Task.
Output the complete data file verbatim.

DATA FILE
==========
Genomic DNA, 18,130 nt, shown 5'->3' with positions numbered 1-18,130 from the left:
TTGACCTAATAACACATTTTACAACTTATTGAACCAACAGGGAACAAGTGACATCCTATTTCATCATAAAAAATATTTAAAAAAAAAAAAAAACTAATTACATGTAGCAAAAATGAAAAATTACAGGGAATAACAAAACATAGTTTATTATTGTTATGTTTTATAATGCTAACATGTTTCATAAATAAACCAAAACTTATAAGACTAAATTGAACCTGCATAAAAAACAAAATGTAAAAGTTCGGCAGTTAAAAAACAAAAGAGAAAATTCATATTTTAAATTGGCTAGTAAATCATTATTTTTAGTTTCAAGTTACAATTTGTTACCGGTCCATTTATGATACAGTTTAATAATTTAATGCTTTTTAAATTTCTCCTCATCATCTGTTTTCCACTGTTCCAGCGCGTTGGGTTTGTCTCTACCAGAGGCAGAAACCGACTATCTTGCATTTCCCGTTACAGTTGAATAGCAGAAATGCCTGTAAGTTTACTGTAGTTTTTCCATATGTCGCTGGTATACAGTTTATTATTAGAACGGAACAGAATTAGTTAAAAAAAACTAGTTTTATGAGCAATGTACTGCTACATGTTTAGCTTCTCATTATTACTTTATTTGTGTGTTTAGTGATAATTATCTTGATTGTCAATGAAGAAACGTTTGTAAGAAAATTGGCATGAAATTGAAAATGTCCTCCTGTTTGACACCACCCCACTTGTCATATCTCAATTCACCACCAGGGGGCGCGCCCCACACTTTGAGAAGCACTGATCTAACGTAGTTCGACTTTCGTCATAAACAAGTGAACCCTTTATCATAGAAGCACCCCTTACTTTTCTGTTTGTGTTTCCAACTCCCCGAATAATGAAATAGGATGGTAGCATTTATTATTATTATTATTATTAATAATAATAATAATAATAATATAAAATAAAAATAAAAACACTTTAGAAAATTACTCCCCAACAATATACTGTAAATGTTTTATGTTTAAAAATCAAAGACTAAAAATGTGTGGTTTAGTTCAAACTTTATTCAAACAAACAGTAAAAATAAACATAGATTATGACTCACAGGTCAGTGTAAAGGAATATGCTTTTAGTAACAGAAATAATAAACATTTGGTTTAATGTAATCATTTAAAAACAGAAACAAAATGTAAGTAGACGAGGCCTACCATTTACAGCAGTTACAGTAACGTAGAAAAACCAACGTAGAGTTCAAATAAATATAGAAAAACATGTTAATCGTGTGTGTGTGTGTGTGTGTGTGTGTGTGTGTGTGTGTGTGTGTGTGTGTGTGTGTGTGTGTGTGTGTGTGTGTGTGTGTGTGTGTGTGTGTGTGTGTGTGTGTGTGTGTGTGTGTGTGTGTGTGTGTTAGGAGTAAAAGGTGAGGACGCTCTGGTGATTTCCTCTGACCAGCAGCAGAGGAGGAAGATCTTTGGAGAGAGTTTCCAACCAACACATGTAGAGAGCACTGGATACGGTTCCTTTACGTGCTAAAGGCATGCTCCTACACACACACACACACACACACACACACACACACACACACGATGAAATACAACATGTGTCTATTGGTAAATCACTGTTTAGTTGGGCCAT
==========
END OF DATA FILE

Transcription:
Genomic DNA, 18,130 nt, shown 5'->3' with positions numbered 1-18,130 from the left:
TTGACCTAATAACACATTTTACAACTTATTGAACCAACAGGGAACAAGTGACATCCTATTTCATCATAAAAAATATTTAAAAAAAAAAAAAAACTAATTACATGTAGCAAAAATGAAAAATTACAGGGAATAACAAAACATAGTTTATTATTGTTATGTTTTATAATGCTAACATGTTTCATAAATAAACCAAAACTTATAAGACTAAATTGAACCTGCATAAAAAACAAAATGTAAAAGTTCGGCAGTTAAAAAACAAAAGAGAAAATTCATATTTTAAATTGGCTAGTAAATCATTATTTTTAGTTTCAAGTTACAATTTGTTACCGGTCCATTTATGATACAGTTTAATAATTTAATGCTTTTTAAATTTCTCCTCATCATCTGTTTTCCACTGTTCCAGCGCGTTGGGTTTGTCTCTACCAGAGGCAGAAACCGACTATCTTGCATTTCCCGTTACAGTTGAATAGCAGAAATGCCTGTAAGTTTACTGTAGTTTTTCCATATGTCGCTGGTATACAGTTTATTATTAGAACGGAACAGAATTAGTTAAAAAAAACTAGTTTTATGAGCAATGTACTGCTACATGTTTAGCTTCTCATTATTACTTTATTTGTGTGTTTAGTGATAATTATCTTGATTGTCAATGAAGAAACGTTTGTAAGAAAATTGGCATGAAATTGAAAATGTCCTCCTGTTTGACACCACCCCACTTGTCATATCTCAATTCACCACCAGGGGGCGCGCCCCACACTTTGAGAAGCACTGATCTAACGTAGTTCGACTTTCGTCATAAACAAGTGAACCCTTTATCATAGAAGCACCCCTTACTTTTCTGTTTGTGTTTCCAACTCCCCGAATAATGAAATAGGATGGTAGCATTTATTATTATTATTATTATTAATAATAATAATAATAATAATATAAAATAAAAATAAAAACACTTTAGAAAATTACTCCCCAACAATATACTGTAAATGTTTTATGTTTAAAAATCAAAGACTAAAAATGTGTGGTTTAGTTCAAACTTTATTCAAACAAACAGTAAAAATAAACATAGATTATGACTCACAGGTCAGTGTAAAGGAATATGCTTTTAGTAACAGAAATAATAAACATTTGGTTTAATGTAATCATTTAAAAACAGAAACAAAATGTAAGTAGACGAGGCCTACCATTTACAGCAGTTACAGTAACGTAGAAAAACCAACGTAGAGTTCAAATAAATATAGAAAAACATGTTAATCGTGTGTGTGTGTGTGTGTGTGTGTGTGTGTGTGTGTGTGTGTGTGTGTGTGTGTGTGTGTGTGTGTGTGTGTGTGTGTGTGTGTGTGTGTGTGTGTGTGTGTGTGTGTGTGTGTGTGTGTGTGTGTGTTAGGAGTAAAAGGTGAGGACGCTCTGGTGATTTCCTCTGACCAGCAGCAGAGGAGGAAGATCTTTGGAGAGAGTTTCCAACCAACACATGTAGAGAGCACTGGATACGGTTCCTTTACGTGCTAAAGGCATGCTCCTACACACACACACACACACACACACACACACACACACACACGATGAAATACAACATGTGTCTATTGGTAAATCACTGTTTAGTTGGGCCAT